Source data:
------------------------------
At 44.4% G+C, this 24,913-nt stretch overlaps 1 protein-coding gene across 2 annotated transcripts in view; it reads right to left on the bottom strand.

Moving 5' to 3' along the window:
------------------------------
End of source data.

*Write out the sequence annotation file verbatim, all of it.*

At 44.4% G+C, this 24,913-nt stretch overlaps 1 protein-coding gene across 2 annotated transcripts in view; it reads right to left on the bottom strand.

Moving 5' to 3' along the window: